Mypy Frequently Asked Questions
Why have both dynamic and static typing?
Dynamic typing can be flexible, powerful, convenient and easy. But it's
not always the best approach; there are good reasons why many developers
choose to use staticaly typed languages.
Here are some potential benefits of mypy-style static typing:
- Static typing can make programs easier to understand and maintain.
Type declarations can serve as machine-checked documentation (and
optionally, automatic runtime assertions). This is important as code is
typically read much
more often than modified, and this is especially important for large
and complex programs.
- Static typing can help you find bugs earlier and with less
testing and debugging due to compile-time and runtime
type checking. In large and complex projects this can be a major
- Static typing can help you find difficult-to-find bugs before your
code goes into production. This can improve reliability and
reduce the number of security issues.
- Static typing makes it practical to build very useful development
tools that can improve programming productivity or software quality,
including IDEs with precise and reliable code completion, static
analysis tools, etc.
- You can get the benefits of both dynamic and static typing in a single
language. Dynamic typing can be perfect for a small project
or for writing the UI of your program, for example.
As your program grows, you can adapt tricky application logic to static
typing to help maintenance, or to improve efficiency.
- Static typing may make it practical to compile (some) mypy programs
native code in the future. Only performance-critical code would need to be
to get most of the benefits.
- Static typing may make it possible to run efficiently on the JVM, .NET
and the Android Java VM when using the native semantics (in the future; current
development efforts target static type checking only).
See also the front page.
Would my project benefit from static typing?
For many projects dynamic typing is perfectly fine (we think that Python
is a great language). But sometimes your projects demand bigger
guns, and that's when mypy may come in handy.
If some of these ring true for your projects, mypy (and static
typing) may be useful:
- Your project is large or complex.
- Your codebase must be maintained for a long time.
- Multiple developers are working on the same code.
- Running tests takes a lot of time or work (type checking may help you
find errors early in development, reducing the number of testing
- Some project members (devs or management) don't like dynamic typing,
but others prefer dynamic typing and Python syntax. Mypy could be a
solution that everybody finds easy to accept.
- You want to future-proof your project even if currently none of the
above really apply.
Can I run my existing Python programs with mypy?
It depends. Compatibility is pretty good when using Python semantics, but several
Python features are not yet implemented.
The ultimate goal is to be
able to use arbitrary dynamically typed Python code and modules in mypy
programs when using Python semantics, though this is still some way off.
Will static typing make my programs run faster?
Currently mypy only supports static type checking and it does not improve performance.
In the future, it may be possible to compile statically typed mypy code to CPython
modules or to JVM bytecode, for example (using the native semantics), but this is not
the current development focus.
It may even be possible to modify existing Python VMs to take advantage of static type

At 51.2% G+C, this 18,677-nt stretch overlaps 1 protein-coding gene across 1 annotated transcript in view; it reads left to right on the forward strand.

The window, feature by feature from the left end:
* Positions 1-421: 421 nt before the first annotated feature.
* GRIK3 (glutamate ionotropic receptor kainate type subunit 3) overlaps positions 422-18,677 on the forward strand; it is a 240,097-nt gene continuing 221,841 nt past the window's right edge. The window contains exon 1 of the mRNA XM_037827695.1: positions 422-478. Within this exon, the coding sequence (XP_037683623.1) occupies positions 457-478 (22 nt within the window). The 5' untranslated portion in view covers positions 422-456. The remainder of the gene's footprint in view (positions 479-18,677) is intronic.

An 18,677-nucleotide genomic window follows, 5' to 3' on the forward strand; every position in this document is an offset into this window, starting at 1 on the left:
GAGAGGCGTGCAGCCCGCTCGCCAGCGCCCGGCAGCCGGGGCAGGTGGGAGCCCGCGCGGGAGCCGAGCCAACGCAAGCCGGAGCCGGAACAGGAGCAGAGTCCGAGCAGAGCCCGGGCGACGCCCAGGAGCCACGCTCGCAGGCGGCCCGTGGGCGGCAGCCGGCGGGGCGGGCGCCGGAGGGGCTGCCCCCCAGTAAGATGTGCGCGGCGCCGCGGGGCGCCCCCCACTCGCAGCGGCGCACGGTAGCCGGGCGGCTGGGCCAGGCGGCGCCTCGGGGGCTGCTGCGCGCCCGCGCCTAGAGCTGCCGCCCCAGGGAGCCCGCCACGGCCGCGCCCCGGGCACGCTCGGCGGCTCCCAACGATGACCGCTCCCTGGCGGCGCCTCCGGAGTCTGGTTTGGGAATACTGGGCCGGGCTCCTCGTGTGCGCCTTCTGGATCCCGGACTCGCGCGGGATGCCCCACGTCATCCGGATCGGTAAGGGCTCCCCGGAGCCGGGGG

information, but whether this is feasible is still unknown.
All of my code is still in Python 2. What are my options?
Mypy currently supports Python 3 syntax. Python 2 support is still in early stages
of development. However, Python 2 support will be improving.
Is mypy free?
Yes. Mypy is free software, and it can also be used for commercial and
proprietary projects. Mypy is available under the MIT license.
Why not use structural subtyping?
Mypy primarily uses
. Some argue that structural subtyping is better suited for
languages with duck typing such as Python. Mypy uses nominal subtyping
primarily for these reasons:
- It is easy to generate short and informative error messages when
using a nominal type
system. This is especially important when using type inference.
- Python supports basically nominal isinstance tests and they are
widely used in programs. It is not clear how to support isinstance in
a purely structural type system while remaining compatible with Python.
- Many programmers are already familiar with nominal subtyping as it is
used in languages such as Java, C++ and C#, but only relatively
few languages use structural subtyping.
- Nominal subtyping is used in the JVM and .NET. Nominal subtyping should
make it easier and more efficient to interact with the JVM and Java
libraries (and .NET) when using the native semantics.
However, structural subtyping can be useful in some contexts.
Structural subtyping is a very potential feature to be added to mypy in the
future, even though we expect that most mypy programs will primarily use
I like Python as it is. I don't need static typing.
That wasn't really a question, was it?
Mypy is not aimed at replacing Python. The goal is to give more options
for Python programmers, to make Python a more competitive alternative to
other statically typed languages in large
projects, to improve programmer productivity and to improve software quality.
How is mypy different from Python?
The obvious difference is the availability of static type checking.
The mypy tutorial mentions some modifications
to Python code that may be required to make code type check without
errors, such as the
need to make attributes explicit and more explicit protocol representation.
When using the Python semantics, mypy runtime semantics are identical to
Python semantics. The type checker may give warnings for some valid Python
code, but the code is still always runnable.